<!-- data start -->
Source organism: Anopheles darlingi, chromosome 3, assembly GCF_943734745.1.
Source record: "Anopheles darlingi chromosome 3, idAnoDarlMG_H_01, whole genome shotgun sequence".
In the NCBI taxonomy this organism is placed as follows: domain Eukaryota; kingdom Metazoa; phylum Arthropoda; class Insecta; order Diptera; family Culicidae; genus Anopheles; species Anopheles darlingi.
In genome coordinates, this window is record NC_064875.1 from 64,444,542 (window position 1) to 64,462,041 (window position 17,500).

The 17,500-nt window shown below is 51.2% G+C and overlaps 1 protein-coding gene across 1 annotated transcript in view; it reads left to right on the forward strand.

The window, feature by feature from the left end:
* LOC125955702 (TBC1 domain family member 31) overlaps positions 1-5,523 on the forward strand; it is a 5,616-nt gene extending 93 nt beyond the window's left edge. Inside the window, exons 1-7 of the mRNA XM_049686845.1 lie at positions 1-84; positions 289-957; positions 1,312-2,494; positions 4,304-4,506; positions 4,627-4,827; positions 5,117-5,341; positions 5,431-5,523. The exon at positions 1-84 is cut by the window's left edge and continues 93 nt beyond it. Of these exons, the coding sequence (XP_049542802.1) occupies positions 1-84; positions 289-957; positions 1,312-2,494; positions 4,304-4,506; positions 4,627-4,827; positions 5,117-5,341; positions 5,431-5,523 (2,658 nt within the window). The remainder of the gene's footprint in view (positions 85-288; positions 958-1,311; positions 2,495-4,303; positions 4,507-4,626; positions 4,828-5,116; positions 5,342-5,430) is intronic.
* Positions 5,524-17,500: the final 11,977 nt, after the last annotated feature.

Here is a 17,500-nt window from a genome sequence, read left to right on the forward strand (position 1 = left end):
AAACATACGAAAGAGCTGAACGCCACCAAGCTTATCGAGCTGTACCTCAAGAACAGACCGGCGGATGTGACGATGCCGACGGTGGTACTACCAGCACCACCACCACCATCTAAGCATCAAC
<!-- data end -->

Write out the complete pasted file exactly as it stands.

Source organism: Anopheles darlingi, chromosome 3, assembly GCF_943734745.1.
Source record: "Anopheles darlingi chromosome 3, idAnoDarlMG_H_01, whole genome shotgun sequence".
In the NCBI taxonomy this organism is placed as follows: domain Eukaryota; kingdom Metazoa; phylum Arthropoda; class Insecta; order Diptera; family Culicidae; genus Anopheles; species Anopheles darlingi.
In genome coordinates, this window is record NC_064875.1 from 64,444,542 (window position 1) to 64,462,041 (window position 17,500).

The 17,500-nt window shown below is 51.2% G+C and overlaps 1 protein-coding gene across 1 annotated transcript in view; it reads left to right on the forward strand.

The window, feature by feature from the left end:
* LOC125955702 (TBC1 domain family member 31) overlaps positions 1-5,523 on the forward strand; it is a 5,616-nt gene extending 93 nt beyond the window's left edge. Inside the window, exons 1-7 of the mRNA XM_049686845.1 lie at positions 1-84; positions 289-957; positions 1,312-2,494; positions 4,304-4,506; positions 4,627-4,827; positions 5,117-5,341; positions 5,431-5,523. The exon at positions 1-84 is cut by the window's left edge and continues 93 nt beyond it. Of these exons, the coding sequence (XP_049542802.1) occupies positions 1-84; positions 289-957; positions 1,312-2,494; positions 4,304-4,506; positions 4,627-4,827; positions 5,117-5,341; positions 5,431-5,523 (2,658 nt within the window). The remainder of the gene's footprint in view (positions 85-288; positions 958-1,311; positions 2,495-4,303; positions 4,507-4,626; positions 4,828-5,116; positions 5,342-5,430) is intronic.
* Positions 5,524-17,500: the final 11,977 nt, after the last annotated feature.

Here is a 17,500-nt window from a genome sequence, read left to right on the forward strand (position 1 = left end):
AAACATACGAAAGAGCTGAACGCCACCAAGCTTATCGAGCTGTACCTCAAGAACAGACCGGCGGATGTGACGATGCCGACGGTGGTACTACCAGCACCACCACCACCATCTAAGCATCAAC